(2.) A son of David, by Bathsheba (2Sa 5:14), whose name appears in the genealogy of Mary, the mother of our Lord (Lu 3:31).
(3.) Ezr 8:16.
("given by God".)
1. The prophet who gave David God's assurance of the perpetuity of his seed and throne (notwithstanding temporary chastening for iniquity). God by Nathan commended David's desire to build the temple, but reserved the accomplishment for his son Solomon, the type of Him who should build the true temple (2 Samuel 7; 1 Chronicles 17). Nathan speaking first of himself had said, "do all that is in thine heart" (compare 1Ki 8:18). God sometimes grants His children's requests in a form real, but not as they had proposed. His glory proves in the end to be their truest good, though their wishes for the time be crossed. Nathan convicted David of his sin in the case of Uriah by the beautiful parable of the poor man's lamb (2Sa 12:1-15,25; Psalm 51).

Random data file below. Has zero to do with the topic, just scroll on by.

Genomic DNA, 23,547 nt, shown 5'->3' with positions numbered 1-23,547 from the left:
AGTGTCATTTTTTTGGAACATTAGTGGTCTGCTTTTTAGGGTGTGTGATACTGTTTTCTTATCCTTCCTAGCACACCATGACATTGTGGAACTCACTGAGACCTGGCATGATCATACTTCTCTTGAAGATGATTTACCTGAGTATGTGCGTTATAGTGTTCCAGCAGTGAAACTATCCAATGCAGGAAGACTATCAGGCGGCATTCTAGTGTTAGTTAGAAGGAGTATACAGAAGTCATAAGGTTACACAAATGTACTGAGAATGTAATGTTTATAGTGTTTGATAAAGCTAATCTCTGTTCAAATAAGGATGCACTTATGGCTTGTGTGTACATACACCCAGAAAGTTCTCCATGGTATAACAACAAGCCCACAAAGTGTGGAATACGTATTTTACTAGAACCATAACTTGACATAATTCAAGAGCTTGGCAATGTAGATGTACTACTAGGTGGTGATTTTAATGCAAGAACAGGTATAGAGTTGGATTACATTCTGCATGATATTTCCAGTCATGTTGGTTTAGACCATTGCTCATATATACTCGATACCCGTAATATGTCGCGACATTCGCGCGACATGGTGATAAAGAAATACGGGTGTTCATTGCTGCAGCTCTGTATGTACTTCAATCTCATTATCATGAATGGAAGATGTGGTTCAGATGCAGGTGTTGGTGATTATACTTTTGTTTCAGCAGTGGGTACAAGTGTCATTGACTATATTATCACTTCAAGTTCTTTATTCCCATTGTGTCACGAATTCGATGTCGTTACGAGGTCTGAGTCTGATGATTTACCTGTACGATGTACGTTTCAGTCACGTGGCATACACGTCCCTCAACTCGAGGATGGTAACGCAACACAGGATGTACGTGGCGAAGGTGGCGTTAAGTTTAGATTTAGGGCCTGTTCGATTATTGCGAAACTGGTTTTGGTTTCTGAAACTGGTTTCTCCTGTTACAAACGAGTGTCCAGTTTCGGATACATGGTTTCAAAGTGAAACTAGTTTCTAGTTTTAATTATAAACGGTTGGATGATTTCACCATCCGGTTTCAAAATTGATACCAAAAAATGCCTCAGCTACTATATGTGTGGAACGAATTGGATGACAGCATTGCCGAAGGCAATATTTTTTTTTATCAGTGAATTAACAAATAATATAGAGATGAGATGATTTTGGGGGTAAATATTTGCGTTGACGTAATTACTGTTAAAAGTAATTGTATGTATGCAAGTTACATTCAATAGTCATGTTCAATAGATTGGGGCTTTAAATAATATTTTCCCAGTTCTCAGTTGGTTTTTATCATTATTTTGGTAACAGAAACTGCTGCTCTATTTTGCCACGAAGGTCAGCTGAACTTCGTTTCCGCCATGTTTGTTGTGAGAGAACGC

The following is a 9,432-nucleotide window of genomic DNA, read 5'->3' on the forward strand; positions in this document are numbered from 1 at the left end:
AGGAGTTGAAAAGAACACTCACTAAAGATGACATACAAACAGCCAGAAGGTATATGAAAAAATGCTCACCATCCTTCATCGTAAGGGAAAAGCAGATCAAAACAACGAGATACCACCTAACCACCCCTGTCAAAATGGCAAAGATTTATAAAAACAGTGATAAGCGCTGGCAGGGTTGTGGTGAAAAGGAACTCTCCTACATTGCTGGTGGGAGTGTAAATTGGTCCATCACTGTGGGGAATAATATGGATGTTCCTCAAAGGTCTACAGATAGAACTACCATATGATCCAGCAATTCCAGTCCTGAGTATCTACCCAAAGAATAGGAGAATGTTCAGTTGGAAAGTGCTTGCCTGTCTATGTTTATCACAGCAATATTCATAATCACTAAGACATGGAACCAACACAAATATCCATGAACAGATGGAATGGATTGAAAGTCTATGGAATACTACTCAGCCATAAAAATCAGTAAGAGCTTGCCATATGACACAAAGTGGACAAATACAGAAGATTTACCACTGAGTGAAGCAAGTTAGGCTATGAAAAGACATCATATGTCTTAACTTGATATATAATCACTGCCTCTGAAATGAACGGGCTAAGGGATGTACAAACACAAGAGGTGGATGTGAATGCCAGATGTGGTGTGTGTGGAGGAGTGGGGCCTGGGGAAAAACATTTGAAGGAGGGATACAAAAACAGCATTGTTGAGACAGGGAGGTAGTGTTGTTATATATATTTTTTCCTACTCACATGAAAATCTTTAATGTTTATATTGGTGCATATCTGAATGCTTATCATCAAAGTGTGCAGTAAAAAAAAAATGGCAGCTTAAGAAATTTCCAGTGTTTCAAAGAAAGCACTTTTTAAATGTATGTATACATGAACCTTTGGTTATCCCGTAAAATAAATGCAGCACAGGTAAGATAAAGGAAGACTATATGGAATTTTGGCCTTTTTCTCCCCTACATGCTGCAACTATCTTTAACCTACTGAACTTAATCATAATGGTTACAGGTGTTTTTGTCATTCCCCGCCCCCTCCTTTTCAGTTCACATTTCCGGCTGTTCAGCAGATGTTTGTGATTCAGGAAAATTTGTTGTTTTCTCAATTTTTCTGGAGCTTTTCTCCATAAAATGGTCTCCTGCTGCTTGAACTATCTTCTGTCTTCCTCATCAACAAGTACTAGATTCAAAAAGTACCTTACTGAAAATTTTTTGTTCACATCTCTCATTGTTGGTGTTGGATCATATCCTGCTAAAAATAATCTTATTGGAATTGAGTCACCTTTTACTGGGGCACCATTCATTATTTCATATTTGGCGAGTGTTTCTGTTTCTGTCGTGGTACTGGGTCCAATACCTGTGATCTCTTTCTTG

Nathan conveyed Jehovah's command to David, to name Solomon" Jedidiah," not as a mere appellation, but an assurance that Jehovah loved him. Nathan was younger than David, as he wrote with Ahijah the Shilonite and Iddo the seer" the acts of Solomon first and last" (2Ch 9:29). To Nathan David refers as having forbidden his building the temple on account of his having had "great wars" (2Ch 22:1-10; 28:2). Nathan secured the succession of Solomon by advising Bathsheba to remind David of his promise (1Ch 22:9, etc.), and to inform him of Adonijah's plot, and by himself venturing into the king's presence to follow up Bathsheba's statement. Nathan by David's direction with Zadok the priest brought Solomon to Gihon on the king's own mule, and anointed him king (1Ki 1:10-38).